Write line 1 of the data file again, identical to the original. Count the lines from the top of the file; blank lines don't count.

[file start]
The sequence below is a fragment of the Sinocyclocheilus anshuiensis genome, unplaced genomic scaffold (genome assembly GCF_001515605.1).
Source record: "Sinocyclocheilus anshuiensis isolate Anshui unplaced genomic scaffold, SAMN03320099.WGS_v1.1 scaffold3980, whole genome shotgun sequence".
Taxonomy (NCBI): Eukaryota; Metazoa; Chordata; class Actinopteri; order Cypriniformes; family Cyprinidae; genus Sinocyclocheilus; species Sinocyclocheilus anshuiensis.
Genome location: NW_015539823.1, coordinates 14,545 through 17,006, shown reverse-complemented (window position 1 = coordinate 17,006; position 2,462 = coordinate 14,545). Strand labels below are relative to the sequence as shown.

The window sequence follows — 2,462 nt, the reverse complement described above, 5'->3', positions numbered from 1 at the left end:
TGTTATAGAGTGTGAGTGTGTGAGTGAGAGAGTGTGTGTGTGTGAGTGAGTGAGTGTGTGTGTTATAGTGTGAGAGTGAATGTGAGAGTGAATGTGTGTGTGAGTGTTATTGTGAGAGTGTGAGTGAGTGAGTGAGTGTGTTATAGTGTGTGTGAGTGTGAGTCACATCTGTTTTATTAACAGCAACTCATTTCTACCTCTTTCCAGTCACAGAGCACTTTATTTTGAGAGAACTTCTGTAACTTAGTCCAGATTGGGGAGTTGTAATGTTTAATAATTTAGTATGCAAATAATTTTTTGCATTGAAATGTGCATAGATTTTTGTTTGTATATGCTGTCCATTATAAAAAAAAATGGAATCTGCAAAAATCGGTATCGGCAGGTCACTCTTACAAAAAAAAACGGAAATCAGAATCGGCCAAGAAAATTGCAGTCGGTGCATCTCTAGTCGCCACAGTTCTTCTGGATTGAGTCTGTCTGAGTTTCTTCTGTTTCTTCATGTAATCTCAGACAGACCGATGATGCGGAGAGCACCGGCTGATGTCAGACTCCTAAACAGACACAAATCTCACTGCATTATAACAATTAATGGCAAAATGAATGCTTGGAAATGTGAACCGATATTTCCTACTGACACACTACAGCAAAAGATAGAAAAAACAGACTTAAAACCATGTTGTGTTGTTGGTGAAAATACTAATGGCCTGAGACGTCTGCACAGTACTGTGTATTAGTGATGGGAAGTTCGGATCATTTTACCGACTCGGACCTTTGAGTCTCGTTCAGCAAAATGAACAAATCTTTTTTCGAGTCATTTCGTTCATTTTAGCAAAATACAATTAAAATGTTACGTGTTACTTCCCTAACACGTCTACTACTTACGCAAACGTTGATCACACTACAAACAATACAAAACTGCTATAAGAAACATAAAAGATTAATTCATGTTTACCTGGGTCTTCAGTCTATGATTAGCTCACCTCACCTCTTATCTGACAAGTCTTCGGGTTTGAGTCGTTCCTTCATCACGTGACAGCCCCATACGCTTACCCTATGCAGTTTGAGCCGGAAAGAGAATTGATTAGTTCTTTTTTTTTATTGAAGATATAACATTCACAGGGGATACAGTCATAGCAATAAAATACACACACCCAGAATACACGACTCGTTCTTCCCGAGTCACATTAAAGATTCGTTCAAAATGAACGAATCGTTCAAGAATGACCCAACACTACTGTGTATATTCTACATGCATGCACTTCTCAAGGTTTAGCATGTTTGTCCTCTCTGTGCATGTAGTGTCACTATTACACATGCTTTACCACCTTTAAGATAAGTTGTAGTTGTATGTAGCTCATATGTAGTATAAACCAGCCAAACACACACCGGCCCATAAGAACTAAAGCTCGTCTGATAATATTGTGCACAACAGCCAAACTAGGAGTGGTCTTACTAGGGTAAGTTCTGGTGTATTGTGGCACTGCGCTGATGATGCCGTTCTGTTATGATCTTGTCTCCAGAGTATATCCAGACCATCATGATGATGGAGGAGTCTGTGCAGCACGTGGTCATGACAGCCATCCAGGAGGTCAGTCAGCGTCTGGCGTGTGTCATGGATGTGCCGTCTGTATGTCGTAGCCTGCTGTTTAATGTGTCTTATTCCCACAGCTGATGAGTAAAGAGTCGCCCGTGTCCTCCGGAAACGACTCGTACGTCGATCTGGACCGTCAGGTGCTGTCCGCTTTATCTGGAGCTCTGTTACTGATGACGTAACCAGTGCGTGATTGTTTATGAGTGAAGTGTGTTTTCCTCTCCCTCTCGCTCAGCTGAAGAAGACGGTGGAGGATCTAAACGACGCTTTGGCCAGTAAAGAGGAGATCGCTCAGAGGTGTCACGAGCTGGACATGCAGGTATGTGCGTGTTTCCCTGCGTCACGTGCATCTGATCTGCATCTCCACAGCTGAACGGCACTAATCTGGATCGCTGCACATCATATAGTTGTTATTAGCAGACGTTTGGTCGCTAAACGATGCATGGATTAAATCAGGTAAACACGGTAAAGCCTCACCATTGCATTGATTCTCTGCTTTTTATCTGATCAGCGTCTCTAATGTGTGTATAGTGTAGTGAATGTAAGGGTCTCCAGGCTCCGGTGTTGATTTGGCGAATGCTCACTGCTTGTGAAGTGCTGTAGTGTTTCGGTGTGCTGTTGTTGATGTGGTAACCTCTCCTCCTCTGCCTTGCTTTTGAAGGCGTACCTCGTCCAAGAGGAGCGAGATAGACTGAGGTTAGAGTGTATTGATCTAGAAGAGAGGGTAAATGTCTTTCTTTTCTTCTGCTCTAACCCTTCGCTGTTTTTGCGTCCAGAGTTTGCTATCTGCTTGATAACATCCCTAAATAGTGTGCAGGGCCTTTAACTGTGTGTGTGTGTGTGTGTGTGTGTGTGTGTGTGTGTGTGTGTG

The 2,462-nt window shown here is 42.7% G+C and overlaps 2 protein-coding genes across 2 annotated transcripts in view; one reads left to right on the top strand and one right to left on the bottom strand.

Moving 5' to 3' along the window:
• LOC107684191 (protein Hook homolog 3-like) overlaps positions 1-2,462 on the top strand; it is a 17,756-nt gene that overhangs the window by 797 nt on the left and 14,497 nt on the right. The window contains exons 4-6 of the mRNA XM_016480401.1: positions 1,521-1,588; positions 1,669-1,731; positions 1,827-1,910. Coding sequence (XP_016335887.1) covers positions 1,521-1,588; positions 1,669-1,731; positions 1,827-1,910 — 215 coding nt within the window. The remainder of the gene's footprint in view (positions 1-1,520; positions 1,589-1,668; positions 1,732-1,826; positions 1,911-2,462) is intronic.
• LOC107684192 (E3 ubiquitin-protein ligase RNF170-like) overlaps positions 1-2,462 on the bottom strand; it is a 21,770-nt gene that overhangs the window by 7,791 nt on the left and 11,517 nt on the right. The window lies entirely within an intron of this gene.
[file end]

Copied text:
The sequence below is a fragment of the Sinocyclocheilus anshuiensis genome, unplaced genomic scaffold (genome assembly GCF_001515605.1).